Weather patterns and structural changes in power markets in the eastern United States signaled considerably higher natural gas usage for the first half of the year, according to statistics from the U.S. Energy Information Administration (EIA), a division of the Department of Energy.
Temperatures are getting warmer sooner in the year, the report says, leading to an increased demand for electricity. And while electricity comes from many sources, the increased demand for natural gas-generated power is partly the result of more coal-powered and nuclear plants going off the grid as they age and use of these energy resources loses favor in the U.S.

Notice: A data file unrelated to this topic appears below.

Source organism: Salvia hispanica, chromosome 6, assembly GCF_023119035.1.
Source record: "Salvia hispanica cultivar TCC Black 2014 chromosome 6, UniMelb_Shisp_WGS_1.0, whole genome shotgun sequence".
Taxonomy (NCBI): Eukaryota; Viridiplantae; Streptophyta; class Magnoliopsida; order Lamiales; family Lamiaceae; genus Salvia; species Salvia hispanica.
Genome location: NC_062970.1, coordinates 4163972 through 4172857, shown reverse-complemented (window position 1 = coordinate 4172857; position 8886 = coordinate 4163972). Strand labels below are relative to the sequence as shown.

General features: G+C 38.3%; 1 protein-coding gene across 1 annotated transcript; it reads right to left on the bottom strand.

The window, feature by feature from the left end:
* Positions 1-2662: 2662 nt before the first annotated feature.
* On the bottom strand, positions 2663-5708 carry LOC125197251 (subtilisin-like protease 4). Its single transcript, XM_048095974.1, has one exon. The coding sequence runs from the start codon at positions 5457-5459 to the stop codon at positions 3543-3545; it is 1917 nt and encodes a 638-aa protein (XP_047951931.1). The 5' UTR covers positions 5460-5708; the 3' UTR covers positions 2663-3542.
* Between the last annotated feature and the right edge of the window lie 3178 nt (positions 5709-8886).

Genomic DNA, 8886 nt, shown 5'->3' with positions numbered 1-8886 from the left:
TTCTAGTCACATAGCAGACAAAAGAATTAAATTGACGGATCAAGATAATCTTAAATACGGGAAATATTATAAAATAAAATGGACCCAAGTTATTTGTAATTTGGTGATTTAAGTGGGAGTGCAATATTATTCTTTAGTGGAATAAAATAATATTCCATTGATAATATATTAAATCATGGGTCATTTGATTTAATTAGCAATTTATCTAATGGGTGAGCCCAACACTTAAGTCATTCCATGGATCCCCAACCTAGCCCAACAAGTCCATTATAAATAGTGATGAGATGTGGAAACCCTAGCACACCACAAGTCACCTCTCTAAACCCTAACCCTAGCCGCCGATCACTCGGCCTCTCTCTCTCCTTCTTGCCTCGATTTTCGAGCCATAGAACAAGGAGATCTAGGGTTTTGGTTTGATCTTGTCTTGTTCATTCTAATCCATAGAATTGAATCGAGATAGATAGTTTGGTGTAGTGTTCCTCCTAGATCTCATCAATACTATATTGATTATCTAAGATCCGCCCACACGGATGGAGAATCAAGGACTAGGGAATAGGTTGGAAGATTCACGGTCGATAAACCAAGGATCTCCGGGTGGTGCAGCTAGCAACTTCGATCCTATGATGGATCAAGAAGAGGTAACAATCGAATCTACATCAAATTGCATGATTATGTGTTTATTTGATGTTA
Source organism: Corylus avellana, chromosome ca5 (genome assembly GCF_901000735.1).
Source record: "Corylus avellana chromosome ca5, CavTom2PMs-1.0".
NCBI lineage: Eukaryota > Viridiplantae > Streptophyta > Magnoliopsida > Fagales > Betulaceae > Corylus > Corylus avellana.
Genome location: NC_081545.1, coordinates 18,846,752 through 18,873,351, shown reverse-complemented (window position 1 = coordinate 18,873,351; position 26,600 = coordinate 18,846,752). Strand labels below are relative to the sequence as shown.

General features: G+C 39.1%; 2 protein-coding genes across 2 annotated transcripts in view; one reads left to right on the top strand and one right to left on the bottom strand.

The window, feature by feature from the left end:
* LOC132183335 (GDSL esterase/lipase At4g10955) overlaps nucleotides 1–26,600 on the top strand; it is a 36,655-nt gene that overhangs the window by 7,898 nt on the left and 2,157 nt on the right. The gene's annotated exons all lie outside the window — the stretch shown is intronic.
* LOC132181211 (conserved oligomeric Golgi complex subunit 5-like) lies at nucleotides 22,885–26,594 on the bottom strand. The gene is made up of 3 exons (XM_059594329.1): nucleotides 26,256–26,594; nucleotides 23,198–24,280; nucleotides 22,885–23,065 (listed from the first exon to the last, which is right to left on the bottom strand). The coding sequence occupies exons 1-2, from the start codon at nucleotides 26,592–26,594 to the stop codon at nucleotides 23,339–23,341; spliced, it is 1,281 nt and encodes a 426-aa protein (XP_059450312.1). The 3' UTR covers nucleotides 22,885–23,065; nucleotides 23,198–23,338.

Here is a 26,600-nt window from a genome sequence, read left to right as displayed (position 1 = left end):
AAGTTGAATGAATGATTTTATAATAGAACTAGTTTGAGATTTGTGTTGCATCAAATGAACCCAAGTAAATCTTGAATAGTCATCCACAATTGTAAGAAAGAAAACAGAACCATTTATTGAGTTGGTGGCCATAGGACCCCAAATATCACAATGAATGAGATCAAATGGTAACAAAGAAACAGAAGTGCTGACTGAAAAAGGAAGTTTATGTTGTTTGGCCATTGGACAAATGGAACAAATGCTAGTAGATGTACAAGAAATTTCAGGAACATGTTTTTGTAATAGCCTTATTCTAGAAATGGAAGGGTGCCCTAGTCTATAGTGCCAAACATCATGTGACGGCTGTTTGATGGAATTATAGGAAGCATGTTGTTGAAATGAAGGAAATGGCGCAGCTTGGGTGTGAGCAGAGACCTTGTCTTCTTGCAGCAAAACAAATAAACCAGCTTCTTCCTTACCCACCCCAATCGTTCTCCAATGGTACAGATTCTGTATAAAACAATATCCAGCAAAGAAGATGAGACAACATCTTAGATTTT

The EIA report states that 12.1 gigawatts of coal-fired plants will go offline this year alone. Some 32 coal plants, which are about 6 gigawatts of power, will be retired in June alone. Most of these plants are located in Ohio, West Virginia, Kentucky and Georgia.
It remains to be seen how much the increased demand for natural gas will affect wholesale prices. Recent trading indicates mixed results, partly due to weather events and some maintenance outages. Service and supply, however, continue to increase as more natural gas is placed in storage.
Increased supply is undoubtedly affecting momentum in the changeover to natural gas. Fortunately, market forces are keeping supply affordable and service reliable.